The Internet allows more people to communicate more quickly over larger distances, but the principles haven't changed, and the evolution of Linux as a Unix implementation isn't structurally different from the evolution of BSD or Mach.

The most-fundamental differences between the two architectures have nothing to do with direct cost, but rather user behavior and the relationship between users and the systems group. The chairman mentioned Linux, but everyone needs to remember that Linux is Unix; the Linux kernel and the GNU utilities shared by Linux and Unix help implement Unix's standard set of ideas about user control and how computing should be done.

When Dennis Ritchie described part of the motivation behind his original work on Unix, he didn't say "the network is the computer," mention Linus Torvalds or talk about open source... largely because it was 1979, and a lot of stuff hadn't happened yet. What he did say in The Evolution of the Unix Time-sharing System set out the philosophy behind all of those:

What we wanted to preserve was not just a good environment in which to do programming, but a system around which a fellowship could form. We knew from experience that the essence of communal computing, as supplied by remote-access, time-shared machines, is not just to type programs into a terminal instead of a keypunch, but to encourage close communication.
That Unix orientation to sharing and communication is the exact philosophical opposite of Microsoft's proprietary stance. The PC community's "one man, one computer" mantra started out as a rallying cry against centralized control but became a lie as organizational needs for collaboration, control and security were re-asserted in PC environments.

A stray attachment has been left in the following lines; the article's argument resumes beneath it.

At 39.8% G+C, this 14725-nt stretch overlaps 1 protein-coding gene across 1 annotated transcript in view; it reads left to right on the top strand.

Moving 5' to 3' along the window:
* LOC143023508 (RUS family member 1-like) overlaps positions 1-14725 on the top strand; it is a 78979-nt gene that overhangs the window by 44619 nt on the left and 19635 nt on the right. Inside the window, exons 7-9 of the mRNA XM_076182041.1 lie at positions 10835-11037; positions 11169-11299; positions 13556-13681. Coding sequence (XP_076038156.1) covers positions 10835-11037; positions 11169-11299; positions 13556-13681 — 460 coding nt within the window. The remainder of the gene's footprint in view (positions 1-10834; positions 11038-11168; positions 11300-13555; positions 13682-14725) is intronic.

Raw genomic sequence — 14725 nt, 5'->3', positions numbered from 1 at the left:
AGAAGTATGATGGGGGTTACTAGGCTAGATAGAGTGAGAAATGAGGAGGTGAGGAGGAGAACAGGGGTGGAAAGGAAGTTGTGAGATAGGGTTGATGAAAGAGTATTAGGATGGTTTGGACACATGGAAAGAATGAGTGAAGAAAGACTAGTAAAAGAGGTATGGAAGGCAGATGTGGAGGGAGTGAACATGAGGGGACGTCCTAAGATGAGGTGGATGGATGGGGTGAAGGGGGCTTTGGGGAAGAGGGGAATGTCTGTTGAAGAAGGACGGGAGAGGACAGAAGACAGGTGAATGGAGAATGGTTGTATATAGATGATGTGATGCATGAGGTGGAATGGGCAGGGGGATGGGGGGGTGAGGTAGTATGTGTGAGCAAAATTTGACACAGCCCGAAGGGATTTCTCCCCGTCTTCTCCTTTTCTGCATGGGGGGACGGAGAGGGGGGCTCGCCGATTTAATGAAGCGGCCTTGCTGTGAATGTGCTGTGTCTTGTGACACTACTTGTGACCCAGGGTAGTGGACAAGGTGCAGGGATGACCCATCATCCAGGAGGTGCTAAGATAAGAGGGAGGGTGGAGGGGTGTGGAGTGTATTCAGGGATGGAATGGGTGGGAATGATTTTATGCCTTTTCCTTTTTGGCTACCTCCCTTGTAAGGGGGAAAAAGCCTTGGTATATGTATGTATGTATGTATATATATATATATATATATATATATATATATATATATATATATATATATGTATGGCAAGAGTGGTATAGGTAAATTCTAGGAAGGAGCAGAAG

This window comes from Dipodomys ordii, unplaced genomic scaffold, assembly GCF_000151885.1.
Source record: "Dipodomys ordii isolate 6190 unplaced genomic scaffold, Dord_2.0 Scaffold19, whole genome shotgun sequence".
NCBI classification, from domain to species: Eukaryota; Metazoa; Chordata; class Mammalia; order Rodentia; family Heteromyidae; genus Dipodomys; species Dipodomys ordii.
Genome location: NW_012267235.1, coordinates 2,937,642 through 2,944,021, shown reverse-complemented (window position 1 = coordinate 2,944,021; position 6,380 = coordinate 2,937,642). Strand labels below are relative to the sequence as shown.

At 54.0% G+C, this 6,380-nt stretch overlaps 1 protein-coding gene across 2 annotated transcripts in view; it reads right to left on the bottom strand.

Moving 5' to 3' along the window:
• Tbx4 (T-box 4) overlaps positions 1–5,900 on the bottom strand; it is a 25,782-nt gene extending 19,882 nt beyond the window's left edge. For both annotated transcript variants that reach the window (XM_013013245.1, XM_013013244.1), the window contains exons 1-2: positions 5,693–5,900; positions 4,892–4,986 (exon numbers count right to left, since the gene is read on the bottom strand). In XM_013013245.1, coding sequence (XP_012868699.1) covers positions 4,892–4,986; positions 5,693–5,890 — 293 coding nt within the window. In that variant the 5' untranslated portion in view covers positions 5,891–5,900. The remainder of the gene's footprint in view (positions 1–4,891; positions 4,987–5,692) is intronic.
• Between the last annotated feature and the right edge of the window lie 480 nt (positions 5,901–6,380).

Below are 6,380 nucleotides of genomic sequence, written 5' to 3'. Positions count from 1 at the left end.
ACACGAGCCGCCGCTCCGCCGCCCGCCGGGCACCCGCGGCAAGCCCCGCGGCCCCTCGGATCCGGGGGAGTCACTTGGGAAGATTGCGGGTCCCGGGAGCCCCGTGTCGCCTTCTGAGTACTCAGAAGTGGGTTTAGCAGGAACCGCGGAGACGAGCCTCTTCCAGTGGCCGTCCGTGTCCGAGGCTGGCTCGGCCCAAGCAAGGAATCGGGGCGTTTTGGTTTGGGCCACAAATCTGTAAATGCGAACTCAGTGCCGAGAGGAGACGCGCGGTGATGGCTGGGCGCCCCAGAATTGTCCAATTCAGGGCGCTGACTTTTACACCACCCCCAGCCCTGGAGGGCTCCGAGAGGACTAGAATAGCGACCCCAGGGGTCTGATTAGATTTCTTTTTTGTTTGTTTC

Organizationally, PC use started out to be the equivalent of putting a brain in each leg of a centipede and expecting it to jog. To make this work, the organism had to evolve a central brain with the ability to ruthlessly suppress all the others. That's what has happened to corporate-PC use; desktop lockdowns and centralized servers mean that a lot of business-users are now discovering they've traded the reliability of IBM's 327X terminals for an unreliable GUI owned by an unresponsive help desk.

In a Unix-based architecture, lockdown makes no sense, as there's very little a user can do to affect overall systems operations. As a result, the user has real freedom to use a much larger resource and get help when needed.

Think about the students, too

In the case of a teaching faculty, a systems decision affects both its own costs and those incurred by, or on behalf of, its students. If the faculty stays all-Microsoft, individual students will have little choice but to go the same way. Otherwise, they could find themselves at a disadvantage relative to those who do.

If you looked at this issue from a purely technological perspective, you would say that students using products such as Konqueror and on Linux at home would have little trouble working with the faculty's Microsoft systems. This is true; they can access most IE sites and convert Word and Excel documents back and forth quite easily. However, look a bit more closely and you'll see that relative to the faculty, the student's role isn't like that of an employee at a business or other organization. The work/home separation characteristic of the employment relationship doesn't exist here. Instead, the needs of the faculty impose themselves as a kind of distributed working environment on off-campus life.

In an employment situation, the power relationship between employer and employee ends when the employee goes home. Even if they are doing office work, employees using home computers are usually free to bypass Web sites that limit themselves to Windows clients. In most cases, they're also welcome to use office time and equipment to adapt documents prepared at home to Word's rather odd ideas about font-usage when converting them to the office-PC environment. But students don't have those options. They can't "just say no" to online exams that assume a Microsoft client or argue that Excel's solver is incorrect when some prof uses it to get the "right" answer on a small linear-programming problem assigned as homework.